A stepped lane leads up to Sé Velha, the old cathedral, a fortress-like structure built in the reign of Afonso I Henriques (12th C.), with a plain exterior, crenellated walls and a massive Romanesque west doorway. Only the Porta Especiosa, a richly decorated early Renaissance doorway on the north side of the church, relieves the sombre effect of the exterior.
The Romanesque interior, with three aisles, is strikingly impressive. The most notable features are a number of fine tombs, including that of Bishop Almeida (16th C.); the large Late Gothic high altar, with representations of the Assumption by two Flemish masters, Oliver of Ghent and John of Ypres; and the Renaissance font (16th C.). From the south aisle a flight of steps leads up to the Early Gothic cloister (13th C.).
In the square in front of the Old Cathedral Dom Joao was proclaimed King of Portugal in 1385.
Address: Largo da Sé Velha, 3000-306 Coimbra, Portugal
Coimbra - Old Cathedral - Floor plan map Coimbra - Old Cathedral Map

New Cathedral

From the north side of the Old Cathedral in Coimbra the steep Rua do Cabido goes up to the Largo da Feira, which has been considerably enlarged in recent years. On the north side of the square stands the Sé Nova, the new cathedral. Originally constructed for the Jesuits, building was begun in the late 16th C. but work continued well into the 17th C. and, with the banishment of the Jesuits, it was raised to cathedral status in 1772. It has a handsome Early Baroque facade and, inside, barrel vaulting, Baroque altars and a 17th C. organ.
Address: Antigo Largo da Feira, 3000-213 Coimbra, Portugal

Museu Nacional de Machado de Castro

On the west side of the Largo da Feira, in the former Bishop's Palace (rebuilt in the late 16th C.) and in the church of Sao Joao, is the Museu Nacional de Machado de Castro, named after the Coimbra-born sculptor Machado de Castro (1736-1828) and containing Roman material from excavations, medieval sarcophaguses, Romanesque and Gothic sculpture in stone and wood, goldsmiths' work, furniture, tapestries, porcelain, paintings of the 16th-18th C. (including some notable Flemish pictures), a special section devoted to work by modern Portuguese painters and a department of religious art.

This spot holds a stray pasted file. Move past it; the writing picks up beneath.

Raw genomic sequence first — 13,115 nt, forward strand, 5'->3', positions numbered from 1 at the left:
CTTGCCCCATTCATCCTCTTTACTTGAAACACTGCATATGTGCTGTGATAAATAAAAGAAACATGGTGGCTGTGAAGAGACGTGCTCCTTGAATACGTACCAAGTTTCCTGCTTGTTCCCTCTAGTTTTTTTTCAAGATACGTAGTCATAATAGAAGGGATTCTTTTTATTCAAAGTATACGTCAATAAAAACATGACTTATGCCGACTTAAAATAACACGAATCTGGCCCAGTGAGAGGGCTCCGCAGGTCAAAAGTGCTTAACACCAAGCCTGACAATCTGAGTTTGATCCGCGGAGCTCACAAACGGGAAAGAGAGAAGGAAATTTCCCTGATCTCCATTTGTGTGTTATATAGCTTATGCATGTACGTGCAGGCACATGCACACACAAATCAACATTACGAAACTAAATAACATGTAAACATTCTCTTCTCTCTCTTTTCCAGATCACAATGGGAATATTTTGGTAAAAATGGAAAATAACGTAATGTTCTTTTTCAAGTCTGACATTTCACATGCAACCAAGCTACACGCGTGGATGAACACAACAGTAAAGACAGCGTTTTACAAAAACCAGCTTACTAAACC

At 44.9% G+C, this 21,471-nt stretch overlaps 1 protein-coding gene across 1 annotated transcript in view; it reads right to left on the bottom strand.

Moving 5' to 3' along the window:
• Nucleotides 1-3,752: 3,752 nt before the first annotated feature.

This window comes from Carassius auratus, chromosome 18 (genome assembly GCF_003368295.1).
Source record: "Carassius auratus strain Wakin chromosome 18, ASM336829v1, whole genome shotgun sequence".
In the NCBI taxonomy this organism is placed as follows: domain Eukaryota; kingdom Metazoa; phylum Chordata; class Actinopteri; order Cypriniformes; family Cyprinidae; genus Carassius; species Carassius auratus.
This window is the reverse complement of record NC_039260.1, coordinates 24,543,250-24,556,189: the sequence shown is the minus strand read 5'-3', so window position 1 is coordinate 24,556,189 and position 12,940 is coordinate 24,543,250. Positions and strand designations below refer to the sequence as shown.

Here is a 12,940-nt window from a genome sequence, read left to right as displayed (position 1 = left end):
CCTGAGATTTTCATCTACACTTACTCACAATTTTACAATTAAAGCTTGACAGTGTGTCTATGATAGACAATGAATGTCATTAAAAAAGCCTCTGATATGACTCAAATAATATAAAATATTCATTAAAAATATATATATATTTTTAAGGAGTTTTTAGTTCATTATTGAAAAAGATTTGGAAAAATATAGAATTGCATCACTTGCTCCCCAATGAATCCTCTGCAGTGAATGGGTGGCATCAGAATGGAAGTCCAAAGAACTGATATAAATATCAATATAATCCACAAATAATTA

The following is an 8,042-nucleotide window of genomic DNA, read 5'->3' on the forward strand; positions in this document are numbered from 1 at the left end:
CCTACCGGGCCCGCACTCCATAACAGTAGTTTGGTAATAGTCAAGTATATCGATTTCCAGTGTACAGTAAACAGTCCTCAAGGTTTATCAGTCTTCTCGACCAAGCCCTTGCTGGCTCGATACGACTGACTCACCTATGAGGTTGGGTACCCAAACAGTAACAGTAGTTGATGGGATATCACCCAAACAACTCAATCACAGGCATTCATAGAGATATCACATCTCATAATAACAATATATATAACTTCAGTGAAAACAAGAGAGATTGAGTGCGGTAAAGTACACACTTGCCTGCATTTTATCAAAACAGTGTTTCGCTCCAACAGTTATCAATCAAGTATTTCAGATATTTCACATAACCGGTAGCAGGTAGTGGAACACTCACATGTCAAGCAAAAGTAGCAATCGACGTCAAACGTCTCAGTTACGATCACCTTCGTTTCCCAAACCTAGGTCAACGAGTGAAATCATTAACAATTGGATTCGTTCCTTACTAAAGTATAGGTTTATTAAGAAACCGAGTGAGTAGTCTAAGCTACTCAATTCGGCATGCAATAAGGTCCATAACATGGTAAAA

From the double loggia in the beautiful courtyard there is a very fine view of the town.
Address: Rua António José de Almeida, 208, 3000-042 Coimbra, Portugal

Modern University Buildings

To the south of the Largo da Feira, within the area once occupied by the castle, are the imposing modern buildings of the University; to the east the Faculty of Medicine, adjoining it on the right the Faculty of Arts, with a small archeological museum, and the library (Biblioteca Geral).
The Universidade de Coimbra is one of the oldest educational establishments in Portugal.
Address: Paço das Escolas, 3004-531 Coimbra, Portugal

Old University

To the west, on the highest point of the upper town, where the royal palace (now represented only by a Manueline doorway) once stood, is the Old University, partly rebuilt in the 17th and 18th C., with the earlier Porta Férrea ("iron gate", 1634) leading into the fine courtyard. Enclosed on three sides by buildings, it has a terrace on the south side from which there is a magnificent view.
On the north side is the actual Old University building, the Colégio, with the Chancellery and the Law Faculty, and, up flights of steps, the "Via Latina" colonnade where once only Latin was allowed to be spoken. On the east side of the courtyard is the observatory (Observatório) and on the west the University Church, built in 1517-52 as the palace chapel, with a 33m/110ft high tower (1733) and an adjacent small museum of sacred art.
Address: Universidade de Coimbra, Largo da Porta Férrea, Portugal

Old Library

Adjoining the church is the sumptuous Old Library, built 1716-23 on the model of the Court Library in Vienna (Joao V's queen, Ana Maria, being Austrian). It has ceiling and wall paintings by António Simoes Ribeiro and valuable furniture with intarsia decoration. Its 300,000 books and 3,000 medieval manuscripts come from all parts of Portugal and since 1910 can only be viewed with a special permit.

Jardim Botânico

Go through the Porta Férrea and straight on to the Praça de Dom Dinis then down the steps and under the 16th C. aqueduct to arrive at the entrance to the Jardim Botânico, the botanic gardens, commissioned by Marquês de Pombal and laid out in terraces on the slopes of a side valley of the Mondego, with large numbers of subtropical plants.

Penedo da Saudade

Northeast of the Jardim Botânico is Penedo da Saudade, traditionally a meeting place for the students but above all a superb viewpoint.

Convento de Santa Clara-a-Velha